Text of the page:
A Call to Prayer on the Fifth Anniversary of the Tree of Life Massacre

A Letter to Pittsburgh Presbytery from
Rev. Brian Wallace
Associate Minister for Emerging Ministries &
Acting Head of Staff
Thursday, October 26, 2023

A Call to Prayer on the Fifth Anniversary of the Tree of Life Massacre

Sunday afternoon, at the invitation of the Most Reverend David Zubik, 20 representatives from a variety of faith traditions gathered along with over a hundred worshipers at St. Paul’s Cathedral in Oakland.  Our occasion was a somber one: A service to recognize the fifth anniversary of the Tree of Life mass shooting, which occurred on October 27, 2018.

The service, initiated by Bishop Zubik and planned with the full blessing and participation of Rabbi Jeffrey Myers of the Tree of Life Congregation, was truly something to behold.  The service itself was striking. A Muslim and a Jewish rabbi sat next to one another up front. Prayers and songs from Jewish, Muslim, and Christian traditions were offered, and a Hindu priest shared a call to action.  All of this, against the unmistakable backdrop of a Roman Catholic cathedral, and with a highly visible police presence surrounding it all.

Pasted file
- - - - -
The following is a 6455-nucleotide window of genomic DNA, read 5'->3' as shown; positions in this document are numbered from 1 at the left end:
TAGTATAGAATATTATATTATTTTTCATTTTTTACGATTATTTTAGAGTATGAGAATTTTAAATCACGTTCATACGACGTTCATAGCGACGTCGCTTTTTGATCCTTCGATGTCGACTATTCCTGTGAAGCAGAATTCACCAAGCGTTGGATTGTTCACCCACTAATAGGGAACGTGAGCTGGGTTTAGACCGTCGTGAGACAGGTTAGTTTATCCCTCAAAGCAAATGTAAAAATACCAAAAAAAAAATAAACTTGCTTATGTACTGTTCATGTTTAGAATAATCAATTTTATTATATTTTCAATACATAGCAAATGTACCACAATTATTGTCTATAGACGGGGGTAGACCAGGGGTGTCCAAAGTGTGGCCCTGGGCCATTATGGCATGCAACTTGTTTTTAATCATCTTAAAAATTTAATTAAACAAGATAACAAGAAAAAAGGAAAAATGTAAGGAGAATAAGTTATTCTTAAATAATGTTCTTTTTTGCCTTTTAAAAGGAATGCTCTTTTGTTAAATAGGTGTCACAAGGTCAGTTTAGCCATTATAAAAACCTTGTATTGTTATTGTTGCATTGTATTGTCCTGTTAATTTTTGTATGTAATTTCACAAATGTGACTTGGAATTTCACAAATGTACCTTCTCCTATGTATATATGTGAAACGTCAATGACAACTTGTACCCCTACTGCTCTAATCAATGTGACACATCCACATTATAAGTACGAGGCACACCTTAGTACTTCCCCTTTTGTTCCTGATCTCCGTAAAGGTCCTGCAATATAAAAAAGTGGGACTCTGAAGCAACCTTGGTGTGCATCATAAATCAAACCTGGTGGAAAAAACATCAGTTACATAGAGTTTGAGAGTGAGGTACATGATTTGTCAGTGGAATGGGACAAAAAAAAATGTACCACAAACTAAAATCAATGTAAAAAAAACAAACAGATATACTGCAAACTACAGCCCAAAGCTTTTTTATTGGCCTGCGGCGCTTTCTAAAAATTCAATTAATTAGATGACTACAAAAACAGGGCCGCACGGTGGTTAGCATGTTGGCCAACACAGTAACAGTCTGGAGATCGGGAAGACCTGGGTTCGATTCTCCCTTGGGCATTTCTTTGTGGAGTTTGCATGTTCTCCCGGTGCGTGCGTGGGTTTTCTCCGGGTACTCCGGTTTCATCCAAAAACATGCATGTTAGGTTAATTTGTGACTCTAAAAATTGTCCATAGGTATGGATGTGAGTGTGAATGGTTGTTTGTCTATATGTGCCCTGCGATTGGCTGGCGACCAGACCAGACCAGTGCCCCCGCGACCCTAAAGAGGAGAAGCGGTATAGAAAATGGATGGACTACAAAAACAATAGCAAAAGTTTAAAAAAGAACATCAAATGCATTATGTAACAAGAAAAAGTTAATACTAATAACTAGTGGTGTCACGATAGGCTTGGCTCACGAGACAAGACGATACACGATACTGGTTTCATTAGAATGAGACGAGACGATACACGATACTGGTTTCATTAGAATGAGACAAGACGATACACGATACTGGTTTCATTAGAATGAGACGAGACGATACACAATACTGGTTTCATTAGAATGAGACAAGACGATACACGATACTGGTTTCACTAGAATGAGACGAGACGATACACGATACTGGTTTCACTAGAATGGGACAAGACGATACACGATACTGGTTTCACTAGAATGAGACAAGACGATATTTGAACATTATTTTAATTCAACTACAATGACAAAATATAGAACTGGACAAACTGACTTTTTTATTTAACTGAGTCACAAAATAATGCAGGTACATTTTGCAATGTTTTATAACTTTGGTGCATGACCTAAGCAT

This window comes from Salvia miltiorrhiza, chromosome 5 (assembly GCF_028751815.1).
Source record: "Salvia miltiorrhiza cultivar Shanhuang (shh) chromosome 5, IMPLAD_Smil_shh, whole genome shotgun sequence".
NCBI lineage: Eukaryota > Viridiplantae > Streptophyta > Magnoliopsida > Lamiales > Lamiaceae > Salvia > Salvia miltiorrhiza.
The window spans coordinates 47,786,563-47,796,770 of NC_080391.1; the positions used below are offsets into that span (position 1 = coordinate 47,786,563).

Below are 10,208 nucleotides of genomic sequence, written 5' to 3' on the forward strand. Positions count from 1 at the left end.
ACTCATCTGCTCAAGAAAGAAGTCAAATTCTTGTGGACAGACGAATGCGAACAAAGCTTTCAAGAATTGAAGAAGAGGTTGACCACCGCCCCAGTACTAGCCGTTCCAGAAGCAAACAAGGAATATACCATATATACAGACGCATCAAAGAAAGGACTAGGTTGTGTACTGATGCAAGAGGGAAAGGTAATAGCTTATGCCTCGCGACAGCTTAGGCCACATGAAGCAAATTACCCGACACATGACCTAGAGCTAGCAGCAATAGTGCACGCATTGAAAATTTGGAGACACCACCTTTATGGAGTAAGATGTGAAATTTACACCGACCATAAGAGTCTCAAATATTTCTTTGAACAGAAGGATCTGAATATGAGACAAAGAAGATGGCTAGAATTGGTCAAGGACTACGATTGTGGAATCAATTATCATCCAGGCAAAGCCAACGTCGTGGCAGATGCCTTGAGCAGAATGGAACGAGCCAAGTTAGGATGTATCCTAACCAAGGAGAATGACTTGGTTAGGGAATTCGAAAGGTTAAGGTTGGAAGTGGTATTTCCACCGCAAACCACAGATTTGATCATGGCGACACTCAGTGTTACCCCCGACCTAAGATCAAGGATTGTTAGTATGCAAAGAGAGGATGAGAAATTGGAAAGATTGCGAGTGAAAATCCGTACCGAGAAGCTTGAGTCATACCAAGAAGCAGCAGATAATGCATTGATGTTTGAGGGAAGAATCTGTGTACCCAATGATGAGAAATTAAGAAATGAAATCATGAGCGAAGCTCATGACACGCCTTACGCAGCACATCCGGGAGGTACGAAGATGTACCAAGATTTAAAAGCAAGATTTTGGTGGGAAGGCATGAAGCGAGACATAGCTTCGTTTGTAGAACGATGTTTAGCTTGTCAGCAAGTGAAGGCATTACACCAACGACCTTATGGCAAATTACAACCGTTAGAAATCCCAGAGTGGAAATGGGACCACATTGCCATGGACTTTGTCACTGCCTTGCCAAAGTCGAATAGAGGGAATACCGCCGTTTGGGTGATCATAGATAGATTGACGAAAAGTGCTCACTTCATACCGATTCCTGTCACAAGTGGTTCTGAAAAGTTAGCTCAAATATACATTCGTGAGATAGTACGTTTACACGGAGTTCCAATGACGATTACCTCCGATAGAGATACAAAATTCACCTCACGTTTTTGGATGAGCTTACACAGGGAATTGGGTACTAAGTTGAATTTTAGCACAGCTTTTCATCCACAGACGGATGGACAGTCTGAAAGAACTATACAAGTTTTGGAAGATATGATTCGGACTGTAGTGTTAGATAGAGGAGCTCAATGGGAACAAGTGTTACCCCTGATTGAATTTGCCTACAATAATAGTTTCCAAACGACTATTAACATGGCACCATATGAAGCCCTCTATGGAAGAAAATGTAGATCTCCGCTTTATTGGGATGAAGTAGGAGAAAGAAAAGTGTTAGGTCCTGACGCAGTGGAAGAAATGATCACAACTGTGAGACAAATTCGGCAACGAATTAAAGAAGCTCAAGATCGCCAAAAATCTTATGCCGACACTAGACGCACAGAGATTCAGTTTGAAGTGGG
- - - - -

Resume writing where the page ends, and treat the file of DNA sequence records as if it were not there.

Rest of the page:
We gathered in that space, knowing full well that the world, in all its nuance and its complexity, continued to spin.  War between Israel and Hamas rages.  The night before we gathered, the president of a Jewish synagogue in Detroit had been found murdered, with the motive at that point unknown.  And yet, for just an hour or so on Sunday, those of us who gathered paused, and, in a most sacred setting, shared in faithfulness to our respective traditions a shared desire for peace in our community and our world.

This week at staff bible study, we continued our walk through the Book of Matthew, specifically Jesus’ teaching that his followers are called to “love our neighbors as ourselves.”  Both Ralph and I commented that we prefer the version of this story from the Book of Luke, where the immediate follow-up question comes: “And who is my neighbor?” and Jesus proceeds to expand his listener’s understanding of neighbor rapidly.

As Christians, we affirm that all people – irrespective of religious affiliation or lack thereof, are created in the image of God, and as such, are image bearers and deserving of our respect and love.  In short, we are all neighbors.  Whether it be our literal neighbors who we live next to or those spread throughout the world, we are all neighbors.  Those who were directly and indirectly impacted by what happened at Tree of Life five years ago are our neighbors, and in some cases include members of our own Presbytery community.

This week I have a simple request: As we gather for worship, let us take time to pray for those impacted by what happened at Tree of Life five years ago and pray for the end of hatred and violence in our world.

After all, they are our neighbors, they are our friends, they are image-bearers.

In Christ,



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